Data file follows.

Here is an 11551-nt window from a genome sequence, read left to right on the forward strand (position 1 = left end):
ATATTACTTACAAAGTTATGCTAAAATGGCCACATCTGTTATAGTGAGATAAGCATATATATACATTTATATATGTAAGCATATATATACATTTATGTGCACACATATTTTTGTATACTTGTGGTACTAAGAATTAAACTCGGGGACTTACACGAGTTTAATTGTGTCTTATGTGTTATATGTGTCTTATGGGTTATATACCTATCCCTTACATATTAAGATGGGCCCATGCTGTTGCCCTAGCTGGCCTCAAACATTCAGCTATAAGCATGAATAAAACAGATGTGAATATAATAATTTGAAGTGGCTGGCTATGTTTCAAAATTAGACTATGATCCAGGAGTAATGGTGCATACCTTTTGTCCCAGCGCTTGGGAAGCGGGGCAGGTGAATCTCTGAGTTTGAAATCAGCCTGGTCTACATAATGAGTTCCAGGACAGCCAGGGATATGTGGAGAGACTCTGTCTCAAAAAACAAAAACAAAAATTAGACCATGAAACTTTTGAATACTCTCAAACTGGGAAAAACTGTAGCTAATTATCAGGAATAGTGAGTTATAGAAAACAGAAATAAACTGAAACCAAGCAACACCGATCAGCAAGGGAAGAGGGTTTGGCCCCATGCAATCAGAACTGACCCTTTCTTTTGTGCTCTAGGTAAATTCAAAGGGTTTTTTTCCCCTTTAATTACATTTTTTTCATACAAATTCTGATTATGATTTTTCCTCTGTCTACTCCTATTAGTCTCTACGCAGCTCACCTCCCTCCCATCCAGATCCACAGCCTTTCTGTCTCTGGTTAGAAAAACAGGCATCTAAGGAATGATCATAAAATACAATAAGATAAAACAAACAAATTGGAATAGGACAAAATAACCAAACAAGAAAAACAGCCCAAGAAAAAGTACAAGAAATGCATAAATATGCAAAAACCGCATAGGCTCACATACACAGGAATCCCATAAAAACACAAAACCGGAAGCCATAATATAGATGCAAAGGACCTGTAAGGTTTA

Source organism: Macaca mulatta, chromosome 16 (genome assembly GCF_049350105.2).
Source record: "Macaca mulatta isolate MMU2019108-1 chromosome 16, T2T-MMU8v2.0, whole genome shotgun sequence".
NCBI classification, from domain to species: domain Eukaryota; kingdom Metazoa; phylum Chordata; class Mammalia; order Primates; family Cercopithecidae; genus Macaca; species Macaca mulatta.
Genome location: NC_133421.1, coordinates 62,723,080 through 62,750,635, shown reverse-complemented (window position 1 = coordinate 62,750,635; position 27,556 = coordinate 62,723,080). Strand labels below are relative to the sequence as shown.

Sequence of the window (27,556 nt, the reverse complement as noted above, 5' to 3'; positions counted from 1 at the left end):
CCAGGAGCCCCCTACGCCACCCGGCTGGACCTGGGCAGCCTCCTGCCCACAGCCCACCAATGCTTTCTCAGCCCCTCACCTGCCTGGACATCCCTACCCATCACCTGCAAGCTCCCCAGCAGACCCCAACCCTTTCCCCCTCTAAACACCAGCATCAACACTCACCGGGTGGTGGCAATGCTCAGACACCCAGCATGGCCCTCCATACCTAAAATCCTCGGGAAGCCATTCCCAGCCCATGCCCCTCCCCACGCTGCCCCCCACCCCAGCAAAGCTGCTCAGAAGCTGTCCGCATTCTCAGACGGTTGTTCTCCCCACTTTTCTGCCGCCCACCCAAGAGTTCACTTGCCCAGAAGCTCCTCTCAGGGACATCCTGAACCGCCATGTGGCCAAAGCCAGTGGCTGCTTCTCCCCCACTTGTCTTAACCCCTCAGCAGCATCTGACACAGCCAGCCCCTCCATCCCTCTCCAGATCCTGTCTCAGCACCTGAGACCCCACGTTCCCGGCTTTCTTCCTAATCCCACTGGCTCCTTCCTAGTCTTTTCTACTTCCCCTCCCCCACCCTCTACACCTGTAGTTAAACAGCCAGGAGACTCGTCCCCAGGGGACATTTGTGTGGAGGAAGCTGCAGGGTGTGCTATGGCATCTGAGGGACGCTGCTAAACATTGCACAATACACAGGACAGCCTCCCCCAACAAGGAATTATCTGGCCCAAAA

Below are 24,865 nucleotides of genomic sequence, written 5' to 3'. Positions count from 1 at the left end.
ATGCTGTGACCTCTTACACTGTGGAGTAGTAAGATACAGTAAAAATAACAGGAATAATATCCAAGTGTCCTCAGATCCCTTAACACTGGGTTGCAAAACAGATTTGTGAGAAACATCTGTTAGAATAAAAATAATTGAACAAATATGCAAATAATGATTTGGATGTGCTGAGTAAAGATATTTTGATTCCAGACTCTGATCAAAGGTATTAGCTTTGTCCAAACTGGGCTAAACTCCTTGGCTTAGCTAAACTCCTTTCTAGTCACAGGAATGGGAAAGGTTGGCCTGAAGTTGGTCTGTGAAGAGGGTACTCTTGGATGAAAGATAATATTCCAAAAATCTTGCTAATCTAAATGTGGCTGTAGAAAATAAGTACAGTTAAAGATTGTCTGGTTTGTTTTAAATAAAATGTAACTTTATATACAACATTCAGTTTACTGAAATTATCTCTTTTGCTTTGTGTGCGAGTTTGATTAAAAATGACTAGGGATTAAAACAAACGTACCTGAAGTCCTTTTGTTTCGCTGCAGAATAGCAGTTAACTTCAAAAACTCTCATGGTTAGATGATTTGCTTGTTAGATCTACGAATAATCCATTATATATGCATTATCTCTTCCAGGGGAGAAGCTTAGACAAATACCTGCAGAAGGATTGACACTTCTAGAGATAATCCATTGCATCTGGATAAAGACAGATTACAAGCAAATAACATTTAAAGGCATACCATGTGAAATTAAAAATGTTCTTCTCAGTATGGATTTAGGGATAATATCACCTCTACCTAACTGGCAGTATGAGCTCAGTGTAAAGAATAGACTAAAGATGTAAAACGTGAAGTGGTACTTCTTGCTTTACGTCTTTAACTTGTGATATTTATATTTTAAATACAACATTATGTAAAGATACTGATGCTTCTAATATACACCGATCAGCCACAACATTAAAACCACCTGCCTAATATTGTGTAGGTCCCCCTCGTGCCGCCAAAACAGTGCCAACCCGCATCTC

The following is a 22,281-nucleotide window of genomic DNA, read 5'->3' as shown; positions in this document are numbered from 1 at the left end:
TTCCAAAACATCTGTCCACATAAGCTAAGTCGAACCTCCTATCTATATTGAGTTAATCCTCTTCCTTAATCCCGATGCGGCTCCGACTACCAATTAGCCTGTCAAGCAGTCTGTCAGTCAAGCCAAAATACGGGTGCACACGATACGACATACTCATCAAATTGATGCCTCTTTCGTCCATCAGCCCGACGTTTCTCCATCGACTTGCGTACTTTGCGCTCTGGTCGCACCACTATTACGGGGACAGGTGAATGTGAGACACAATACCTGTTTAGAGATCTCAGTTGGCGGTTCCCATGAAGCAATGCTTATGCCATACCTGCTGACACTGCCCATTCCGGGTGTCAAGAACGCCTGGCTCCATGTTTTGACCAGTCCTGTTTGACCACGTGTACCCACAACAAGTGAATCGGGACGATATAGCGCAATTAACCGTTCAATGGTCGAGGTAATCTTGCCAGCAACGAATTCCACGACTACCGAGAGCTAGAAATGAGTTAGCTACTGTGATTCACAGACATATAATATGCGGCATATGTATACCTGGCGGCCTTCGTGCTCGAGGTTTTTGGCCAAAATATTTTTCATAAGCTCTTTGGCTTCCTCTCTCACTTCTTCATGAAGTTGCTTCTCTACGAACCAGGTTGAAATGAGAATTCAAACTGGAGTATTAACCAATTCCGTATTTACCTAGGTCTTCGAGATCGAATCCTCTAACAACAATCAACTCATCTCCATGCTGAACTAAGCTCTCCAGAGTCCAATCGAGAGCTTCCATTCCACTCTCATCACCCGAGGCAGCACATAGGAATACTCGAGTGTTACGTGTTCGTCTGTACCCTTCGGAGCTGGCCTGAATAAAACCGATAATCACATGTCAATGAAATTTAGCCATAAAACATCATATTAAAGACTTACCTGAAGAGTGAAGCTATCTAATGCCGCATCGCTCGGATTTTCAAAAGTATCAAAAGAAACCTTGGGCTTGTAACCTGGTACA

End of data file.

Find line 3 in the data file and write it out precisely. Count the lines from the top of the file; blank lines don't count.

Source organism: Macaca mulatta, chromosome 16 (genome assembly GCF_049350105.2).